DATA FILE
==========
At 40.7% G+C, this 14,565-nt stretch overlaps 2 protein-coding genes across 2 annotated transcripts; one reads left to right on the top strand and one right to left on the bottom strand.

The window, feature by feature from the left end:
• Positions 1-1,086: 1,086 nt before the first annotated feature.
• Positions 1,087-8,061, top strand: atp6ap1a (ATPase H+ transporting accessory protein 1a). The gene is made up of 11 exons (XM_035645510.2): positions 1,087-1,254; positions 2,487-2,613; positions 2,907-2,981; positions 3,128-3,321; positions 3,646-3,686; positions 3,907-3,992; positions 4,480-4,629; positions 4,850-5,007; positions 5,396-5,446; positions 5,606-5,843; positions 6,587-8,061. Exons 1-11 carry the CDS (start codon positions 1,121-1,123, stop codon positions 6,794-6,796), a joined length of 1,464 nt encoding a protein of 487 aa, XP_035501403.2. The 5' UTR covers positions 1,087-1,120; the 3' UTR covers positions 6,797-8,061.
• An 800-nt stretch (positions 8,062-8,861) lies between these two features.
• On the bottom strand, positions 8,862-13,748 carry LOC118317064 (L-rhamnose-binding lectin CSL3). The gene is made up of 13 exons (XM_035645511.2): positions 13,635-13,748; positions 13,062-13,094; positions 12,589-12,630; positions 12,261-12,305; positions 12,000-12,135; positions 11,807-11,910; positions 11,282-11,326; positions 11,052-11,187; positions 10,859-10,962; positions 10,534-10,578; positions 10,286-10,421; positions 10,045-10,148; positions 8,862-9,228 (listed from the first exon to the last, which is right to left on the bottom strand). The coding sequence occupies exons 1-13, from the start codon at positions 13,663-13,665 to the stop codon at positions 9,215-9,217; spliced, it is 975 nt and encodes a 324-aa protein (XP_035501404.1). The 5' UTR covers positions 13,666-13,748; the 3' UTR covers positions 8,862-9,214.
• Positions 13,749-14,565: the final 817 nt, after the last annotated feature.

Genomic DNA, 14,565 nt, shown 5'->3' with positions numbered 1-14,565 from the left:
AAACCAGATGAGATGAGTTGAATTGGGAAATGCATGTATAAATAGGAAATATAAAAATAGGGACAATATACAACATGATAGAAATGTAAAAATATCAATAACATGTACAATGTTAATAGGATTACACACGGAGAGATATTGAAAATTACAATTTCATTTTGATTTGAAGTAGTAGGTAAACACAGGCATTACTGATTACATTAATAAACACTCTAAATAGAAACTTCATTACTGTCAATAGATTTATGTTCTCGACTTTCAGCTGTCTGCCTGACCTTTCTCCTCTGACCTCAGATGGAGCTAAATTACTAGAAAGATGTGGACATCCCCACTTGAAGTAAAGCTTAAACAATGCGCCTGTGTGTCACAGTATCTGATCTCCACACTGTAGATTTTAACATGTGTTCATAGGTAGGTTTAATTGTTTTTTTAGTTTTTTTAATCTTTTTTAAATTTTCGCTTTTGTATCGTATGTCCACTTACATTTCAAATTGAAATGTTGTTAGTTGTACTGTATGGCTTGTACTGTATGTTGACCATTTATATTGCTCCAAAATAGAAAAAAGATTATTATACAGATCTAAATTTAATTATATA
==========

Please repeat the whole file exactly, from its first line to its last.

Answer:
At 40.7% G+C, this 14,565-nt stretch overlaps 2 protein-coding genes across 2 annotated transcripts; one reads left to right on the top strand and one right to left on the bottom strand.

The window, feature by feature from the left end:
• Positions 1-1,086: 1,086 nt before the first annotated feature.
• Positions 1,087-8,061, top strand: atp6ap1a (ATPase H+ transporting accessory protein 1a). The gene is made up of 11 exons (XM_035645510.2): positions 1,087-1,254; positions 2,487-2,613; positions 2,907-2,981; positions 3,128-3,321; positions 3,646-3,686; positions 3,907-3,992; positions 4,480-4,629; positions 4,850-5,007; positions 5,396-5,446; positions 5,606-5,843; positions 6,587-8,061. Exons 1-11 carry the CDS (start codon positions 1,121-1,123, stop codon positions 6,794-6,796), a joined length of 1,464 nt encoding a protein of 487 aa, XP_035501403.2. The 5' UTR covers positions 1,087-1,120; the 3' UTR covers positions 6,797-8,061.
• An 800-nt stretch (positions 8,062-8,861) lies between these two features.
• On the bottom strand, positions 8,862-13,748 carry LOC118317064 (L-rhamnose-binding lectin CSL3). The gene is made up of 13 exons (XM_035645511.2): positions 13,635-13,748; positions 13,062-13,094; positions 12,589-12,630; positions 12,261-12,305; positions 12,000-12,135; positions 11,807-11,910; positions 11,282-11,326; positions 11,052-11,187; positions 10,859-10,962; positions 10,534-10,578; positions 10,286-10,421; positions 10,045-10,148; positions 8,862-9,228 (listed from the first exon to the last, which is right to left on the bottom strand). The coding sequence occupies exons 1-13, from the start codon at positions 13,663-13,665 to the stop codon at positions 9,215-9,217; spliced, it is 975 nt and encodes a 324-aa protein (XP_035501404.1). The 5' UTR covers positions 13,666-13,748; the 3' UTR covers positions 8,862-9,214.
• Positions 13,749-14,565: the final 817 nt, after the last annotated feature.

Genomic DNA, 14,565 nt, shown 5'->3' with positions numbered 1-14,565 from the left:
AAACCAGATGAGATGAGTTGAATTGGGAAATGCATGTATAAATAGGAAATATAAAAATAGGGACAATATACAACATGATAGAAATGTAAAAATATCAATAACATGTACAATGTTAATAGGATTACACACGGAGAGATATTGAAAATTACAATTTCATTTTGATTTGAAGTAGTAGGTAAACACAGGCATTACTGATTACATTAATAAACACTCTAAATAGAAACTTCATTACTGTCAATAGATTTATGTTCTCGACTTTCAGCTGTCTGCCTGACCTTTCTCCTCTGACCTCAGATGGAGCTAAATTACTAGAAAGATGTGGACATCCCCACTTGAAGTAAAGCTTAAACAATGCGCCTGTGTGTCACAGTATCTGATCTCCACACTGTAGATTTTAACATGTGTTCATAGGTAGGTTTAATTGTTTTTTTAGTTTTTTTAATCTTTTTTAAATTTTCGCTTTTGTATCGTATGTCCACTTACATTTCAAATTGAAATGTTGTTAGTTGTACTGTATGGCTTGTACTGTATGTTGACCATTTATATTGCTCCAAAATAGAAAAAAGATTATTATACAGATCTAAATTTAATTATATA